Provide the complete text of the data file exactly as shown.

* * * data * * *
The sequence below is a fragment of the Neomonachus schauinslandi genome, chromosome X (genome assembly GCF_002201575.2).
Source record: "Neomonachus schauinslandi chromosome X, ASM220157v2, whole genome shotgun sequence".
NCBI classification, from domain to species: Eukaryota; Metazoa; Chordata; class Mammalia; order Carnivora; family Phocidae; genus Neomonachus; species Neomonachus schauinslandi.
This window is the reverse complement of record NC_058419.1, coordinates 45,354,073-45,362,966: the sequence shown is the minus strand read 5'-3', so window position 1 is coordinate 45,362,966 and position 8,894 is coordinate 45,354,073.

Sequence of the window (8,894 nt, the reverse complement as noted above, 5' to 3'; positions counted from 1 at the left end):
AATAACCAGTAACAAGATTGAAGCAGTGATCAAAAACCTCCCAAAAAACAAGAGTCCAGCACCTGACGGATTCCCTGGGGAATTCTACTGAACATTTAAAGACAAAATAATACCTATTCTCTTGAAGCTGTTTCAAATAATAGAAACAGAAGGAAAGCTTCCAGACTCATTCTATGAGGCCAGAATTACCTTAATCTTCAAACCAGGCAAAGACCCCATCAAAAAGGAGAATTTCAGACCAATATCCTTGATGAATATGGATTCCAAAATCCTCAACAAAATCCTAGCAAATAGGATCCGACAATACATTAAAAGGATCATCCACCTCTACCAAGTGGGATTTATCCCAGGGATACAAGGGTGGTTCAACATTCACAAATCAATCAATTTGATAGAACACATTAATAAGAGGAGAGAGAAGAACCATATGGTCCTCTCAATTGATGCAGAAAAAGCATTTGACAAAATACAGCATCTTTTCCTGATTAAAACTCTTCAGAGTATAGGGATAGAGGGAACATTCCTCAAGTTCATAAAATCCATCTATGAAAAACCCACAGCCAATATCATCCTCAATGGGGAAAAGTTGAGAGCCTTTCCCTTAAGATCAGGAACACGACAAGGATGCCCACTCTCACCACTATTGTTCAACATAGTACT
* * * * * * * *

The sequence below is a fragment of the Neomonachus schauinslandi genome, chromosome X (genome assembly GCF_002201575.2).
Source record: "Neomonachus schauinslandi chromosome X, ASM220157v2, whole genome shotgun sequence".
NCBI classification, from domain to species: Eukaryota; Metazoa; Chordata; class Mammalia; order Carnivora; family Phocidae; genus Neomonachus; species Neomonachus schauinslandi.
This window is the reverse complement of record NC_058419.1, coordinates 45,354,073-45,362,966: the sequence shown is the minus strand read 5'-3', so window position 1 is coordinate 45,362,966 and position 8,894 is coordinate 45,354,073.

Sequence of the window (8,894 nt, the reverse complement as noted above, 5' to 3'; positions counted from 1 at the left end):
AATAACCAGTAACAAGATTGAAGCAGTGATCAAAAACCTCCCAAAAAACAAGAGTCCAGCACCTGACGGATTCCCTGGGGAATTCTACTGAACATTTAAAGACAAAATAATACCTATTCTCTTGAAGCTGTTTCAAATAATAGAAACAGAAGGAAAGCTTCCAGACTCATTCTATGAGGCCAGAATTACCTTAATCTTCAAACCAGGCAAAGACCCCATCAAAAAGGAGAATTTCAGACCAATATCCTTGATGAATATGGATTCCAAAATCCTCAACAAAATCCTAGCAAATAGGATCCGACAATACATTAAAAGGATCATCCACCTCTACCAAGTGGGATTTATCCCAGGGATACAAGGGTGGTTCAACATTCACAAATCAATCAATTTGATAGAACACATTAATAAGAGGAGAGAGAAGAACCATATGGTCCTCTCAATTGATGCAGAAAAAGCATTTGACAAAATACAGCATCTTTTCCTGATTAAAACTCTTCAGAGTATAGGGATAGAGGGAACATTCCTCAAGTTCATAAAATCCATCTATGAAAAACCCACAGCCAATATCATCCTCAATGGGGAAAAGTTGAGAGCCTTTCCCTTAAGATCAGGAACACGACAAGGATGCCCACTCTCACCACTATTGTTCAACATAGTACT